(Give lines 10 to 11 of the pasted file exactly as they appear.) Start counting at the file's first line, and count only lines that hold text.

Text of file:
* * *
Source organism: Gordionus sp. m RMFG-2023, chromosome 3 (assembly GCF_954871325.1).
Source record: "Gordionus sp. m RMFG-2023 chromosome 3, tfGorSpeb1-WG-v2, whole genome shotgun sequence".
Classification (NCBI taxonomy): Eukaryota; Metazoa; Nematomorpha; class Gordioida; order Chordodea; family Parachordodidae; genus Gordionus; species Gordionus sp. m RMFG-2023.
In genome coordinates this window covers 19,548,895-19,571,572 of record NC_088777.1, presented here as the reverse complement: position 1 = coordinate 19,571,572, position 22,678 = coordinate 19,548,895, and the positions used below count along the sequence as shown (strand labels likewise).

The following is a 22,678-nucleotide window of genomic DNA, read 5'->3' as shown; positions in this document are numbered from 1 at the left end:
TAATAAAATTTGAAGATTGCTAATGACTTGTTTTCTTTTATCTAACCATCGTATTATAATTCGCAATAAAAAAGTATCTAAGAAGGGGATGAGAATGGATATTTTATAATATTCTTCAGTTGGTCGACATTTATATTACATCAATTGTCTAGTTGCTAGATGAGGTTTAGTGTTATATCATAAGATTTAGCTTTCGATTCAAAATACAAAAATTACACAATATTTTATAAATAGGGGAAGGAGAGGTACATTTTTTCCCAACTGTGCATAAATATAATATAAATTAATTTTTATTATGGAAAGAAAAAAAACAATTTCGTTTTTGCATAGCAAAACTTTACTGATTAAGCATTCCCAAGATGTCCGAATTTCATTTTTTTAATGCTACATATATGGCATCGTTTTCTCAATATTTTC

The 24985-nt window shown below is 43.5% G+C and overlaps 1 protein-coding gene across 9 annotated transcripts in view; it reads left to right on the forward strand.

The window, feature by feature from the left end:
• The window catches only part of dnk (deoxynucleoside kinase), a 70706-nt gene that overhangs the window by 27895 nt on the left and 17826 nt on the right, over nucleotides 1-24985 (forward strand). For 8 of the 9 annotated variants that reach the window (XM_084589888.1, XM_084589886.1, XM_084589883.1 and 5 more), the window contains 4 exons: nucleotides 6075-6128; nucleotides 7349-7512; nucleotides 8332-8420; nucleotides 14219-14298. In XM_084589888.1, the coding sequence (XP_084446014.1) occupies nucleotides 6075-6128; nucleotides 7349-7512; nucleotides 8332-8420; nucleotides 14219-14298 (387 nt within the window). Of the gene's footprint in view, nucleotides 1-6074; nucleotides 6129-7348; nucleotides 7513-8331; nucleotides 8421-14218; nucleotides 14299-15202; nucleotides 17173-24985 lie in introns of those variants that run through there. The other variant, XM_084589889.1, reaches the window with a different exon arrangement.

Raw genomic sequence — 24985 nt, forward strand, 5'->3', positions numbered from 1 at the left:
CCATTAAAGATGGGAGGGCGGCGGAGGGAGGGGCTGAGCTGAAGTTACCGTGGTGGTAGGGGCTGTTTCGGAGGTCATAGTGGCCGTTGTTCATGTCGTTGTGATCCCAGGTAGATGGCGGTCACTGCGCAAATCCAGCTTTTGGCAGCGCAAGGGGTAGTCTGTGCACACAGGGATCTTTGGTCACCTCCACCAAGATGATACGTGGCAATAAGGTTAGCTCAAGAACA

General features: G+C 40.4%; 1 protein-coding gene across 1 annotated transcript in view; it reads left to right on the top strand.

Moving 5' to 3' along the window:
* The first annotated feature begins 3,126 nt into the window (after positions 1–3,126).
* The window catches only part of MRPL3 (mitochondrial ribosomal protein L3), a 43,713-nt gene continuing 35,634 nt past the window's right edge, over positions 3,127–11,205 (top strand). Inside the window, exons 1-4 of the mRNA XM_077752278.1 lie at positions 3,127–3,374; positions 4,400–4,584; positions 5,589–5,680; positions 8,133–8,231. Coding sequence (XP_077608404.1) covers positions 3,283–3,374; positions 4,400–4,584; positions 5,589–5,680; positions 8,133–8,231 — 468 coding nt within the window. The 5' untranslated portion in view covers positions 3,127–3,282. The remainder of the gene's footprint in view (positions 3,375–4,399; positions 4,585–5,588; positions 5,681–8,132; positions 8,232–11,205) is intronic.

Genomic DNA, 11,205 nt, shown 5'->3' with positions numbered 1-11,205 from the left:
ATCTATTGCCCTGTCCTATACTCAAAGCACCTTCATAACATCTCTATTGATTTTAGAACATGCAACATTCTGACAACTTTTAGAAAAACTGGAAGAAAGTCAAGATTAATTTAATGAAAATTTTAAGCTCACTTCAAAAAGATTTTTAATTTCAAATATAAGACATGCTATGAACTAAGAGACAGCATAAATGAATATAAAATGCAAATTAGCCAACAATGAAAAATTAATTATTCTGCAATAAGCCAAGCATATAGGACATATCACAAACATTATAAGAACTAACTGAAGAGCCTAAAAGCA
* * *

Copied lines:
Raw genomic sequence — 24985 nt, forward strand, 5'->3', positions numbered from 1 at the left:
CCATTAAAGATGGGAGGGCGGCGGAGGGAGGGGCTGAGCTGAAGTTACCGTGGTGGTAGGGGCTGTTTCGGAGGTCATAGTGGCCGTTGTTCATGTCGTTGTGATCCCAGGTAGATGGCGGTCACTGCGCAAATCCAGCTTTTGGCAGCGCAAGGGGTAGTCTGTGCACACAGGGATCTTTGGTCACCTCCACCAAGATGATACGTGGCAATAAGGTTAGCTCAAGAACA